I've been rapped over the knuckles for neglecting this blog, so if I explain why that has happened, as a blog entry, I can kill two birds with one stone. The fact is that for the past few weeks, about four or five, I have been afflicted by something which has plagued me on and off throughout my life. It is called depression and is a rather widespread malaise, but curiously despite that, it is not very well understood.
Furthermore, there is still - still, despite any number of newspaper and magazine articles and media broadcasts about it - a certain stigma attached to depression, as though one is somehow less of a person for suffering from it.
An added irony is that we now understand far better what the affliction is and what causes it and that despite the label of 'mental illness', it is, in fact, a physical condition in which chemicals in the brain which work with neural receptors transmitting electrical impulses don't function as they ought to. I'm not too sure whether or not we know exactly why the chemicals stopped working as they are intended to, but it is that which is at the root of 'depression'.
Historically, we have associated 'feeling very low' and 'feeling unhappy' with the condition, but in fact those states are the result of depression rather than being depression itself. It is a debilitating condition and when sufferers are severely afflicted, it is very, very debilitating. The good news is that it is said to be self-limiting, although it has to be added that it doesn't 'self-limit' quite as speedily as sufferers would like.
I know that symptoms can vary, but in my case they include a constant, though not pronounced headache 24 hours a day - rather like the kind of thumping head you can get with a hangover, but not as bad, thought the persistence is irritating —, my neck area and the tops of my shoulders get stiff and they ache, I feel tired and sleepy, lack enthusiasm for doing anything, which can often become a marked reluctance to do anything at all and I just fanny about trying to kill time (which irritates the hell out of me), I find it very difficult to concentrate on anything, I want to be alone as much as possible and don't like being in company, I get impatient - and, as a rule, I am usually quite patient - my mind goes in circles thinking about the state I am in, and all day long I simply look forward to going to bed and to sleep again. And ironically, once I do get to sleep, I sleep like a log.
I should add that this particular bout is relatively mild, and I have had far nastier episodes. Unfortunately, each episode can go on for quite some time. On the positive side, I now recognise the symptoms and know what is going on, which, oddly, I find rather comforting.
Despite the progress made in understanding depression, there are still areas which we don't understand, for example how life stresses can apparently bring it on. In fact, I suspect they don't 'bring it on at all', that when we are healthy we find it far easier to deal with problems and difficulties than when we are not, and when we are depressed, even minor issues and problems can loom far larger than they warrant. Counter-intuitively, many mothers suffer from post-natal depression, often for quite some time, despite the convention that the birth of a child is something joyous and that they should be feeling happy. The theory is that their bodies find it very difficult adjusting to different homone levels when they first fall pregnant and re-adjusting later when those levels need no longer be sustained.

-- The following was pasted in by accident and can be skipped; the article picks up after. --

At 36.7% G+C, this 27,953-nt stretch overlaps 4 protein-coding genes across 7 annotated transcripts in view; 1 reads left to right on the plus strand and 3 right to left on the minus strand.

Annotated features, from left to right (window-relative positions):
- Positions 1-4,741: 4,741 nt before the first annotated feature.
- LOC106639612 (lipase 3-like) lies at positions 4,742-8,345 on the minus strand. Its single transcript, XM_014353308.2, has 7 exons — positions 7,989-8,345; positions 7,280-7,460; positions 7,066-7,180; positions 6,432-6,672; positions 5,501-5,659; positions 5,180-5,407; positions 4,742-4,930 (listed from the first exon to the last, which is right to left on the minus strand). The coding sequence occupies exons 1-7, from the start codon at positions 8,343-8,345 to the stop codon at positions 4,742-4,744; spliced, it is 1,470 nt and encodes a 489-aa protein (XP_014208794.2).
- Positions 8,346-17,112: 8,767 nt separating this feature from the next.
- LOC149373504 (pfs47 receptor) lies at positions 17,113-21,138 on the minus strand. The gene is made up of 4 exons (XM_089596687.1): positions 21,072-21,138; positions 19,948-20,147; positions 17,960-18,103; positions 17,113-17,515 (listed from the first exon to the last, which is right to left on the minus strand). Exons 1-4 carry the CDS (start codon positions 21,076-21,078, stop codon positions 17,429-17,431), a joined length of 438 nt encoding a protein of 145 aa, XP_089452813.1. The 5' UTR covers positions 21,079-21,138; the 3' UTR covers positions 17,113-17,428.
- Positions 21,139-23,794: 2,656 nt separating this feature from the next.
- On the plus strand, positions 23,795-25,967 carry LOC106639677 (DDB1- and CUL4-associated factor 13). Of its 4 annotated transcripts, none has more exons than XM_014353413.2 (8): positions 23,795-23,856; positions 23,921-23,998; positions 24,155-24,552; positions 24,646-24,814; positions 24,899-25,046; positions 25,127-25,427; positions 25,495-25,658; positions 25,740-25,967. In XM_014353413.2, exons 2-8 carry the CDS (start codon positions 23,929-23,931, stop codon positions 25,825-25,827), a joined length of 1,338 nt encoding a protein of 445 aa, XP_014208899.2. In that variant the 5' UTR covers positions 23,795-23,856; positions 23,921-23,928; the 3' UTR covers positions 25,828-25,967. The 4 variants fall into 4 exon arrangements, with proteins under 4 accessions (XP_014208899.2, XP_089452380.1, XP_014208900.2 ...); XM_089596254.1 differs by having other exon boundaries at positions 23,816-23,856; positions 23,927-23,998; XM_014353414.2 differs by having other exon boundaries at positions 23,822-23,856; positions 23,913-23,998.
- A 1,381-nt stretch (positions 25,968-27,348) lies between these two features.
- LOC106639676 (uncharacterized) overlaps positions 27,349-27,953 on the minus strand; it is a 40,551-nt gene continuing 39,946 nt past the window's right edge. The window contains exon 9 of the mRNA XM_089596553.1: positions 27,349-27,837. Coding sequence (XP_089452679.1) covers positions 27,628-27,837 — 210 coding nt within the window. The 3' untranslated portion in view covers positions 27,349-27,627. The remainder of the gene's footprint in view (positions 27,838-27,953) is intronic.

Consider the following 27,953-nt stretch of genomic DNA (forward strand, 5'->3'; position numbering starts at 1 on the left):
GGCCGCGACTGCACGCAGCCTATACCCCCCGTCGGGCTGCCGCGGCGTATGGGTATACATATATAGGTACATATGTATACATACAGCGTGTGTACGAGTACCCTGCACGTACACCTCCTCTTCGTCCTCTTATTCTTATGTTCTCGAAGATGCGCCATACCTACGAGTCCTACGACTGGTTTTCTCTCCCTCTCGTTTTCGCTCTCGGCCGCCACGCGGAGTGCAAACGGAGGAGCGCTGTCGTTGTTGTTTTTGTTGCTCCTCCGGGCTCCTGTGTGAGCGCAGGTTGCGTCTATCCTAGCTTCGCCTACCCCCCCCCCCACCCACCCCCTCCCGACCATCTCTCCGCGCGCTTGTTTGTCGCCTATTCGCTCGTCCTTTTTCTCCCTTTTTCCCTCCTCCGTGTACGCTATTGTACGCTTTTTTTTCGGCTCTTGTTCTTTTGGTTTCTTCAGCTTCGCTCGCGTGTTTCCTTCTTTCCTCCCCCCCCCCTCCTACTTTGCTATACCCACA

I now realise that in the past, I have, though no consciously masked the symptoms by drinking, so when I now feel the first squalls of an episode, one of the first things I do is to knock alcohol on the head. I have also in the past (this first happened about 15 years ago) taken to swallowing paracetamol and codeine headache tablets to get rid of the headache and neck tension, which, initially they did rather well. However, in the process I got myself addicted to codeine. And when I realised it last June (2008) - I was taking up to four doses a day, low by some standards, but not at all good for you - I stopped immediately and went cold turkey.
The period of withdrawal lasted for several months and I found that I was instead, as a substitute, I should think, craving more alcohol and, initially, also drinking more. In fact, about five weeks ago, when I decided I wanted to lose about one stone in weight (14lb in the imperial measure), the first thing I did was to drastically cut my consumption, and I suspect that it what triggered this latest bout.
So there you have it. It is generally thought that the vast majority of people will experience some kind of depressive illness at some point in their lives, and that a substantial majority does do intermittently throughout their lives. Homesickness in children is now thought to be a manifestation of depression, but conversely simply feeling low and fed up for a few days or a week or two is not the same as suffering depression. All to often such feelings, normal in themselves, are 'treated' with one of many kinds of anti-depressants, but that will have more to do with the pharmaceuatical industry being rather keen to turn a fast buck or ten than acceptable medical practice.